While reading Valerian Albanov’s In the Land of White Death, David Roberts came across the mention of an old legend of four shipwrecked Russian sailors who had managed to survive six years stranded on a barren island in the high Arctic. Incredulous, Roberts – an expert on exploration literature who had never heard of this account – was determined to learn the truth behind this extraordinary story. Little did he know that his search would ultimately bring him closer to the experiences of these four survivors than he had imagined. In 1743 four survivors of a Russian shipwreck in the Arctic Ocean were trapped on a tiny island with only twenty pounds of flour for food. With ingenuity and courage they endured six years of nearly unimaginable hardship, with only driftwood to fuel their life-saving fires, and the constant threat of attack from polar bears (they would kill ten with homemade lances). Roberts’s quest to document their story would take him across two continents and culminate in his own expedition to the remote and desolate shores where these mysterious sailors had been marooned. Riveting and haunting, Four Against the Arctic chronicles an incredible true story.
I love a good story about people forced to meet nature head on with courage and resourcefulness so I saved this book for the cold days and it finally got its much anticipated reading last winter. As a reviewer, I like to try to find positive points in all the books I read, things that may interest anybody who is undecided about it but this one did have me struggling to find something to praise.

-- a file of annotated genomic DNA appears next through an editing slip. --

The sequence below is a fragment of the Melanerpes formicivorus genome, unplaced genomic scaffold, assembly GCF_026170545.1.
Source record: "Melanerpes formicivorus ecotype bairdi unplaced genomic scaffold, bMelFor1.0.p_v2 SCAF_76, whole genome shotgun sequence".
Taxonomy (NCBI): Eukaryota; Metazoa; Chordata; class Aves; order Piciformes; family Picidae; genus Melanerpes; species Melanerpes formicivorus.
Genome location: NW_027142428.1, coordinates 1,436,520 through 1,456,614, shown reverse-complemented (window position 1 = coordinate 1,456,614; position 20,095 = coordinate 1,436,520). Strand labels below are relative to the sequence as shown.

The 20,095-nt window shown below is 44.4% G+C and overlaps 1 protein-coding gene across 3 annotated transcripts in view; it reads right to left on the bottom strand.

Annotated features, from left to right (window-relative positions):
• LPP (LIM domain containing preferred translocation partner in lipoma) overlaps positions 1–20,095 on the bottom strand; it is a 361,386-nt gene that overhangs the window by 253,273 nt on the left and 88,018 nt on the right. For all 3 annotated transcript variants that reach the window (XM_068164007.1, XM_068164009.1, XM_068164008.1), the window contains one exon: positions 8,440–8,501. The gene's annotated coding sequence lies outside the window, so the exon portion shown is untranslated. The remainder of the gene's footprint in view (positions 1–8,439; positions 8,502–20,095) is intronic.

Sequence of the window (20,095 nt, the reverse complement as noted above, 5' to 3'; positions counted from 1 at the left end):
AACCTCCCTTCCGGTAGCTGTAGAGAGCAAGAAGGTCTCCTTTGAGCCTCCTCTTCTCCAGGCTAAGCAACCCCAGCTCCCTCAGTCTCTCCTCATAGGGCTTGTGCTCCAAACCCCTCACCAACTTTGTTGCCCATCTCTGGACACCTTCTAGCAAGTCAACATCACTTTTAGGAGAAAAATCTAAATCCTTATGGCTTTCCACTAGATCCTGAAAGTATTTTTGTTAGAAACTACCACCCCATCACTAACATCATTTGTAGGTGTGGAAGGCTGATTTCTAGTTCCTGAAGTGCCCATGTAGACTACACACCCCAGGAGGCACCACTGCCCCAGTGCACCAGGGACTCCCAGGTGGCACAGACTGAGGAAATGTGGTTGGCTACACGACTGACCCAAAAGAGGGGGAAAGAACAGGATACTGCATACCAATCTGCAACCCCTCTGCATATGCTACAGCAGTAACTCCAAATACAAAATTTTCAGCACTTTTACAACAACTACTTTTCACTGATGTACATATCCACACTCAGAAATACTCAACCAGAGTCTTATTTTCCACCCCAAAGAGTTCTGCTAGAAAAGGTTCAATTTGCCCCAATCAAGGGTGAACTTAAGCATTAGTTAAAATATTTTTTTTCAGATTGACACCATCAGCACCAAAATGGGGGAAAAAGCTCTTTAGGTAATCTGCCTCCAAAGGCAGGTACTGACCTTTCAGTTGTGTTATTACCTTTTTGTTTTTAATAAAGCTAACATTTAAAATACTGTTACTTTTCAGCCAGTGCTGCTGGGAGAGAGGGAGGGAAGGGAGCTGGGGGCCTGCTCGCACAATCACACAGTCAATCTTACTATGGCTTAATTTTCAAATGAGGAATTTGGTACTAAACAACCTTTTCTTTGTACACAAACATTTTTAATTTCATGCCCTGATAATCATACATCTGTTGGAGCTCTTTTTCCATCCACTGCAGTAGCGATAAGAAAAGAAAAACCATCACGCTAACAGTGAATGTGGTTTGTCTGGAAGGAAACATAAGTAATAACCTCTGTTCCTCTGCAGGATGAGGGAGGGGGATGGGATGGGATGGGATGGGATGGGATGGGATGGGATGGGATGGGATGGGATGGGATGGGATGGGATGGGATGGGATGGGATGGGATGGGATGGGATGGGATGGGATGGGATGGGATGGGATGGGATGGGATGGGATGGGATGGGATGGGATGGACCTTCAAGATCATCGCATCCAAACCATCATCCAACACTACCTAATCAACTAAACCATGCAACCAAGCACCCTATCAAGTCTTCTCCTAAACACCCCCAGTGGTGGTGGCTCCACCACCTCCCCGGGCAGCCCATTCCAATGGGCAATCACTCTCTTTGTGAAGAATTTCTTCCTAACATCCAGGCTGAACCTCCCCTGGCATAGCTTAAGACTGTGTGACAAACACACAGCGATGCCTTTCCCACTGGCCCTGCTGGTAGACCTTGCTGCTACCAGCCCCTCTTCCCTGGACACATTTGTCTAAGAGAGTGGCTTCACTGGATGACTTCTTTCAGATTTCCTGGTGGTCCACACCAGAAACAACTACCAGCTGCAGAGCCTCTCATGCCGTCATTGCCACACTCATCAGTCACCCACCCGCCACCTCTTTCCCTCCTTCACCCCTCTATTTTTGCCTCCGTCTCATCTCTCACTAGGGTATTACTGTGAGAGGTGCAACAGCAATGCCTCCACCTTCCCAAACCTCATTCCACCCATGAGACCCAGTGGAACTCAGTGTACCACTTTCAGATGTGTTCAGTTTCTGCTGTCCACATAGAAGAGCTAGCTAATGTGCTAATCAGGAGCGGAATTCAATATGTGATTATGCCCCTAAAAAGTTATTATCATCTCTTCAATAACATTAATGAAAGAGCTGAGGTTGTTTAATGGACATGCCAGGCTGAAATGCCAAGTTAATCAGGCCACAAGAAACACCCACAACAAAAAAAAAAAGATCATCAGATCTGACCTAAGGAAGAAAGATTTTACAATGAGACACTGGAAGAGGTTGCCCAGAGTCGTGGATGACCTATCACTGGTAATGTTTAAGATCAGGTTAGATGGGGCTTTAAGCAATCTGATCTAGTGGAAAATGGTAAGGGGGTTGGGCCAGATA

It all starts with the misleading cover, it has everything you want from a travel cover, a title that makes you want to enjoy the suffering of others, a seagull and a nice font. The trouble is that this is not the advertised story of shipwrecked survivors but of one man’s attempts to find out more about it and regale you with his experiences in detail, lots of detail and most of it irrelevant at that.
There is scant information to be had on the original story so the book feels very stretched, there is too much padding in its 288 pages and it quickly becomes a drag to read. Although I love an author going through dusty tomes and probing to find the elusive facts of which I usually feel like I’m a part of discovering them, the author’s manner ruins it. Roberts at times comes across as sneery, pompous and aloof as well as having a tendency towards self-aggrandisement which is rather off-putting.
The good points then of which there are a couple, the book is of good quality and feels nice to hold and there are some good obscure historical facts to be had, most notably on whaling around Spitzbergen. That is not enough though for me to recommend the book though unless you are a committed travel reader and have enough patience with the author to persevere, I did but only so you wouldn’t have to.
The problem with the book is that I didn’t feel like I learnt much more by the end, than I had after the first couple of chapters. It’s just a disappointing read that lacks pace and excitement and is overly bloated with needless information. A much bloodier but fascinating and readable book about shipwreckees would be Batavia’s Graveyard written by Mike Dash which I devoured in two sittings.